In his defense before King Agrippa, Paul, in Acts 28:8 wrote, “Why should it be thought a thing incredible with you, that God should raise the dead?”
Do you believe God can raise the dead? We have numerous examples in Scripture of Jesus doing that very thing. For example:
· He raised the son of the widow of Nain.
· He raised Jairus’s daughter. Luke 8:41-46
· He raised his friend Lazarus, who had been dead for four days. John 11:3-44
Obviously, Jesus can raise the dead. We have records that show He did that very thing. He is God. He can do whatever He is pleased to do. In Ephesians 3:20, we read, “Now to Him who is able to do above and beyond all that we ask or think according to the power that works in us.”
Since Jesus is able to do far more than we can ask or imagine, why doesn’t He? Once again, the answer is very clear — our unbelief.
He would have loved to bless the people of His home-town, Nazareth, but we are told He didn’t because of their unbelief. To them He was just a carpenter’s son.
Peter stepped out of the boat and began walking on the water to meet Jesus. Then he saw the wave, became fearful and began to sink. He cried out to “Jesus —“LORD save me!” As they walked back to the boat, Jesus said to him, “Why did you doubt?” Matthew 14:31
In Matthew 6:33 Jesus admonished His listeners — “But strive first for the Kingdom of God and His righteousness, and all these things will be given to you, as well.
Are you seeking first the Kingdom of God and His righteousness? What does that mean? Jesus is saying that we are to make God’s sovereign rule, and a right relationship with Him, the highest priority of our lives.
God’s kingdom is defined by His righteousness. In Matthew 5:20, we read of Jesus saying, “For I say to you that unless your righteousness exceeds the righteousness of the scribes and Pharisees, you will by no means enter the kingdom of heaven.”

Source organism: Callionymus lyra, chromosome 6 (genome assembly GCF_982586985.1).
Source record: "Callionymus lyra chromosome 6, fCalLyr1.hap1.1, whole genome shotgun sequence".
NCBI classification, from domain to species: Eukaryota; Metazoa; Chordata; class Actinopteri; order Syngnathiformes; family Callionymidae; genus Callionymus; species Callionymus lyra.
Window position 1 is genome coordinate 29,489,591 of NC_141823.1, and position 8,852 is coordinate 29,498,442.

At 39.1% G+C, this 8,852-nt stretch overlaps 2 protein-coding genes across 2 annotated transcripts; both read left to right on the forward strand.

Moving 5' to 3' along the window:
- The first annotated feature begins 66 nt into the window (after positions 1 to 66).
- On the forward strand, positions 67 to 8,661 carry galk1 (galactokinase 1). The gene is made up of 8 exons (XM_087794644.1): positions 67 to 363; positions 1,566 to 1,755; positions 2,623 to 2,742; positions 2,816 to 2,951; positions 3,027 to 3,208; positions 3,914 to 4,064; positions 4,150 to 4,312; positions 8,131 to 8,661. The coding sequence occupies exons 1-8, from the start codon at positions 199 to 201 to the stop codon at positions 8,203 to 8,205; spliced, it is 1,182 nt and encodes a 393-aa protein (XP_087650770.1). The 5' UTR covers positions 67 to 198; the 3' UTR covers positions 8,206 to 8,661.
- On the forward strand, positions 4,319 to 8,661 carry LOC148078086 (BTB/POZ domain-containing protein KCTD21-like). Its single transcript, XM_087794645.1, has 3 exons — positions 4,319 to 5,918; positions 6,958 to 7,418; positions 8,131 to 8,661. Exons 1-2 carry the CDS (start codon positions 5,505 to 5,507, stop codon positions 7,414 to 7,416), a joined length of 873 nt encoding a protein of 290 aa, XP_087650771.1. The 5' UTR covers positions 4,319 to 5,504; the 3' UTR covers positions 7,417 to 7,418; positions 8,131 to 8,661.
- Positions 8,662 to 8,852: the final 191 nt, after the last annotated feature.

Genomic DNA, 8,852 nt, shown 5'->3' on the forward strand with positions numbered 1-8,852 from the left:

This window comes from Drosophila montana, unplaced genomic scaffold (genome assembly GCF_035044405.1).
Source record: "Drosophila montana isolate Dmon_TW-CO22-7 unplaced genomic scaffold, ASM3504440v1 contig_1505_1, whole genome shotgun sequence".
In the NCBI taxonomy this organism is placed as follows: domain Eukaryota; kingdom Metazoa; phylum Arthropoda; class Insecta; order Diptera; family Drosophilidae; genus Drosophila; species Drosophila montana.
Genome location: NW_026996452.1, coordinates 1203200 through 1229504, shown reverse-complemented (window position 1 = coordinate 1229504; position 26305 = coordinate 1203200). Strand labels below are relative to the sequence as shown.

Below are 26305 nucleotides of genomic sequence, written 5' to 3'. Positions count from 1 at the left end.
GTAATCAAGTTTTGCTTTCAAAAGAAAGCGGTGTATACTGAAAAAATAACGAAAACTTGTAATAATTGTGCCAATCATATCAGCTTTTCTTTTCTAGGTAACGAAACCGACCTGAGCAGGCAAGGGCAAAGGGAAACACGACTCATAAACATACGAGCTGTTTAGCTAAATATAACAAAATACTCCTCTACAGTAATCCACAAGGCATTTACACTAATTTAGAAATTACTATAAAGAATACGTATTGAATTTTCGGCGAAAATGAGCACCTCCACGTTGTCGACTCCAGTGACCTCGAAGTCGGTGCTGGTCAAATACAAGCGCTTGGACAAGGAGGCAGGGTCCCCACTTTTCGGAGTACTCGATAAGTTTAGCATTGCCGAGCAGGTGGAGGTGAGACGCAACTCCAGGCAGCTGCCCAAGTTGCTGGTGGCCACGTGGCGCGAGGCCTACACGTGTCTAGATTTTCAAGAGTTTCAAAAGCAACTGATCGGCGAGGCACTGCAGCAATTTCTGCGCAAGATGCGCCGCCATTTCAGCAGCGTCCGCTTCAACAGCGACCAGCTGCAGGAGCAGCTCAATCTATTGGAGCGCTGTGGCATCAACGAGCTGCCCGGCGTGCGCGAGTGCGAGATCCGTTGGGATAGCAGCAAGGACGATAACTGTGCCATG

Jesus didn’t criticize the Pharisees for their strict observance of the law. But, He did criticize them for their emphasis on outward conformity to it, without a proper inner attitude. They focused on external factors and thereby avoided the real intent of the law. In so doing, they obscured the real demands of the law. The Pharisees were “seekers after smooth things.” They accommodated and compromised the law to fit the realities of life. In doing this, they removed the awareness of the need for grace and dependence on God.
In 1 Samuel, we discover that God had pretty well had it with King Saul. He had a great beginning but over time, stopped listening to God and obeying Him. So, God sent Samuel to the home of Jesse to anoint one of his sons who would become the new king. When Eliab showed up, Samuel thought to himself, “Surely the LORD’s anointed is before Him!” But, the LORD said to Samuel, “Do not look at his appearance or at his physical stature, because I have refused him. For the LORD does not see as man sees; for man looks at the outward appearance, but the LORD looks at the heart.” 1 Samuel 16:6-7